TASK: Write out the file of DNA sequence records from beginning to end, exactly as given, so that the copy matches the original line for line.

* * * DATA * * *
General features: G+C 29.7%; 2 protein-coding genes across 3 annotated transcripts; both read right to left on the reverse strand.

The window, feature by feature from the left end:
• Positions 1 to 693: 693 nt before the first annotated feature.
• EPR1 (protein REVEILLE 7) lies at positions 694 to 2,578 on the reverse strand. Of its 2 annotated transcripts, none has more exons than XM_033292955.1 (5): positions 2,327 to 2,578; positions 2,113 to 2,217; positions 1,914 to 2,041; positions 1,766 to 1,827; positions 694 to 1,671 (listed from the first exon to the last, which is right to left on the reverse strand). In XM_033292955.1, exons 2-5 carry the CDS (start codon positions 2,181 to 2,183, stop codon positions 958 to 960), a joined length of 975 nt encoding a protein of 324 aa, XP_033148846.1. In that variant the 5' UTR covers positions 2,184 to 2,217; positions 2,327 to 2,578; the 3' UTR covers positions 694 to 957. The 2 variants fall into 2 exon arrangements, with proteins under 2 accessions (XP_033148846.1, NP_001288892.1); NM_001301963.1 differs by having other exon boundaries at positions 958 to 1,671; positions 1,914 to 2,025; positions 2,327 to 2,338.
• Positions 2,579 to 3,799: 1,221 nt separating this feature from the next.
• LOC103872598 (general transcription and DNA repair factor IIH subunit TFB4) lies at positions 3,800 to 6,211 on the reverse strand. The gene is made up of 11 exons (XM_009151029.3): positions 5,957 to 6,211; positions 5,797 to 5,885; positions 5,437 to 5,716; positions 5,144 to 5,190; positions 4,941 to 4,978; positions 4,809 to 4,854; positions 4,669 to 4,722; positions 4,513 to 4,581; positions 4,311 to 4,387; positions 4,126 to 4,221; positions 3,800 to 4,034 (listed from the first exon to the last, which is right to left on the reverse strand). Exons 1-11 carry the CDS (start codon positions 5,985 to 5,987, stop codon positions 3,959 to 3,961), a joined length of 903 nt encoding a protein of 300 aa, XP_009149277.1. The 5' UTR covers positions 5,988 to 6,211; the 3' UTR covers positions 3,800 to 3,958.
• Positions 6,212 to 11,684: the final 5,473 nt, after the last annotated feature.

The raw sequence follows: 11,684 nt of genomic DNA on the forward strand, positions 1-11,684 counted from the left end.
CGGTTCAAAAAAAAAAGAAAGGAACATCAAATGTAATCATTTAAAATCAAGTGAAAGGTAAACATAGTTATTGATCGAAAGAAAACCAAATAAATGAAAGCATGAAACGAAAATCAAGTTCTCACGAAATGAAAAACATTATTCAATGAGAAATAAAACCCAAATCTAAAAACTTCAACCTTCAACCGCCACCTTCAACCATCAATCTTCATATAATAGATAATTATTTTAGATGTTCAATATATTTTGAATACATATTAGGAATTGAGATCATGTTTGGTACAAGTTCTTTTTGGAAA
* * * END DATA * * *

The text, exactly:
General features: G+C 29.7%; 2 protein-coding genes across 3 annotated transcripts; both read right to left on the reverse strand.

The window, feature by feature from the left end:
• Positions 1 to 693: 693 nt before the first annotated feature.
• EPR1 (protein REVEILLE 7) lies at positions 694 to 2,578 on the reverse strand. Of its 2 annotated transcripts, none has more exons than XM_033292955.1 (5): positions 2,327 to 2,578; positions 2,113 to 2,217; positions 1,914 to 2,041; positions 1,766 to 1,827; positions 694 to 1,671 (listed from the first exon to the last, which is right to left on the reverse strand). In XM_033292955.1, exons 2-5 carry the CDS (start codon positions 2,181 to 2,183, stop codon positions 958 to 960), a joined length of 975 nt encoding a protein of 324 aa, XP_033148846.1. In that variant the 5' UTR covers positions 2,184 to 2,217; positions 2,327 to 2,578; the 3' UTR covers positions 694 to 957. The 2 variants fall into 2 exon arrangements, with proteins under 2 accessions (XP_033148846.1, NP_001288892.1); NM_001301963.1 differs by having other exon boundaries at positions 958 to 1,671; positions 1,914 to 2,025; positions 2,327 to 2,338.
• Positions 2,579 to 3,799: 1,221 nt separating this feature from the next.
• LOC103872598 (general transcription and DNA repair factor IIH subunit TFB4) lies at positions 3,800 to 6,211 on the reverse strand. The gene is made up of 11 exons (XM_009151029.3): positions 5,957 to 6,211; positions 5,797 to 5,885; positions 5,437 to 5,716; positions 5,144 to 5,190; positions 4,941 to 4,978; positions 4,809 to 4,854; positions 4,669 to 4,722; positions 4,513 to 4,581; positions 4,311 to 4,387; positions 4,126 to 4,221; positions 3,800 to 4,034 (listed from the first exon to the last, which is right to left on the reverse strand). Exons 1-11 carry the CDS (start codon positions 5,985 to 5,987, stop codon positions 3,959 to 3,961), a joined length of 903 nt encoding a protein of 300 aa, XP_009149277.1. The 5' UTR covers positions 5,988 to 6,211; the 3' UTR covers positions 3,800 to 3,958.
• Positions 6,212 to 11,684: the final 5,473 nt, after the last annotated feature.

The raw sequence follows: 11,684 nt of genomic DNA on the forward strand, positions 1-11,684 counted from the left end.
CGGTTCAAAAAAAAAAGAAAGGAACATCAAATGTAATCATTTAAAATCAAGTGAAAGGTAAACATAGTTATTGATCGAAAGAAAACCAAATAAATGAAAGCATGAAACGAAAATCAAGTTCTCACGAAATGAAAAACATTATTCAATGAGAAATAAAACCCAAATCTAAAAACTTCAACCTTCAACCGCCACCTTCAACCATCAATCTTCATATAATAGATAATTATTTTAGATGTTCAATATATTTTGAATACATATTAGGAATTGAGATCATGTTTGGTACAAGTTCTTTTTGGAAA